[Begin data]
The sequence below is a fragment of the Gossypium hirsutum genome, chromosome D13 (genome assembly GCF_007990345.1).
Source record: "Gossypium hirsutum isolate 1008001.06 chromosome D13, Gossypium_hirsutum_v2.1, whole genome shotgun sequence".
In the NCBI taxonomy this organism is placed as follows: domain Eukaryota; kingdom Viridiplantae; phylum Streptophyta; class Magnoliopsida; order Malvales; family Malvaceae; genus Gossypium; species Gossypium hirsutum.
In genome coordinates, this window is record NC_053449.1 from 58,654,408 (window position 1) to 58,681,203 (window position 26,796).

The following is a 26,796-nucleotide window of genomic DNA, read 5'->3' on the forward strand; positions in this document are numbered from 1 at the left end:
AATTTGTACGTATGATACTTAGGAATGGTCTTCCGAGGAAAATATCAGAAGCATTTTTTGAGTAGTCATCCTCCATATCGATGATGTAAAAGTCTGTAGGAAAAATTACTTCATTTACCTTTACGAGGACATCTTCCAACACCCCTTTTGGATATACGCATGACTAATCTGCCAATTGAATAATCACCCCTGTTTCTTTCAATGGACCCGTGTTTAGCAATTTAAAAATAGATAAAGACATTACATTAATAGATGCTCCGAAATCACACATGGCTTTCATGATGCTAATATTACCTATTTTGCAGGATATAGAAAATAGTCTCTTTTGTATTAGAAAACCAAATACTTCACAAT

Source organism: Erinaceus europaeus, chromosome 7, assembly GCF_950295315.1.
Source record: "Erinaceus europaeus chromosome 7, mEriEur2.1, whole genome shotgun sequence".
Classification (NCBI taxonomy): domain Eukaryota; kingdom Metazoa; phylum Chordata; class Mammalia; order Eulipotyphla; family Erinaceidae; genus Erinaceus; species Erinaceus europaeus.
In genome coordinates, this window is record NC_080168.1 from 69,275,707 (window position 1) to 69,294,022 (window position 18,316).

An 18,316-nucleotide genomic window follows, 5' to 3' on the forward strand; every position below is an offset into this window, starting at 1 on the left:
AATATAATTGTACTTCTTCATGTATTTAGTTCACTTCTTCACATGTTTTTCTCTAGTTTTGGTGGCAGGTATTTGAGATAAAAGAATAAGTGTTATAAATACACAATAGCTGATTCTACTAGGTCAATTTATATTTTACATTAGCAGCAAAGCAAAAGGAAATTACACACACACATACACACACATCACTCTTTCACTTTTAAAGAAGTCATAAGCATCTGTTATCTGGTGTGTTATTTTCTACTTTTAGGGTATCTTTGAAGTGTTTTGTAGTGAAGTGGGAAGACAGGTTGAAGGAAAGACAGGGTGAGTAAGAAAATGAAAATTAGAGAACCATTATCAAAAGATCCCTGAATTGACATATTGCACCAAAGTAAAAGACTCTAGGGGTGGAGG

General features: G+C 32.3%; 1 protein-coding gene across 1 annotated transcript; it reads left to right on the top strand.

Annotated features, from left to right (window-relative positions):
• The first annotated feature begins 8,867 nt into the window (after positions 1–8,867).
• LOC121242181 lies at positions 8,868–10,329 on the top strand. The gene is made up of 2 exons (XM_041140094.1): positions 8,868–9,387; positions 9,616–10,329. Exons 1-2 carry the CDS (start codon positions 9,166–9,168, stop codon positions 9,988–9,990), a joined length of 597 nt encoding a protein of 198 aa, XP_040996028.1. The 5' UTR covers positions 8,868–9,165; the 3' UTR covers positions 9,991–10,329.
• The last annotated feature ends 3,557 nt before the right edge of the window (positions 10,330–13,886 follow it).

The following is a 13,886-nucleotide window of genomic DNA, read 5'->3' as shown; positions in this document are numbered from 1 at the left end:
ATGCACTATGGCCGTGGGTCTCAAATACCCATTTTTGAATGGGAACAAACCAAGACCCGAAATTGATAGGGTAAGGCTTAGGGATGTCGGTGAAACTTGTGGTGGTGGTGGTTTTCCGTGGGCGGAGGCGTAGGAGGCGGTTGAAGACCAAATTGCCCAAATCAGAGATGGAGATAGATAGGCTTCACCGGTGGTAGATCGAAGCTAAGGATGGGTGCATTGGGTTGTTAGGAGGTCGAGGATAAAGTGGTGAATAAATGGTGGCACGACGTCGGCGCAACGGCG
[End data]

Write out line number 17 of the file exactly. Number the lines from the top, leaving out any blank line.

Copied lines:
• The last annotated feature ends 3,557 nt before the right edge of the window (positions 10,330–13,886 follow it).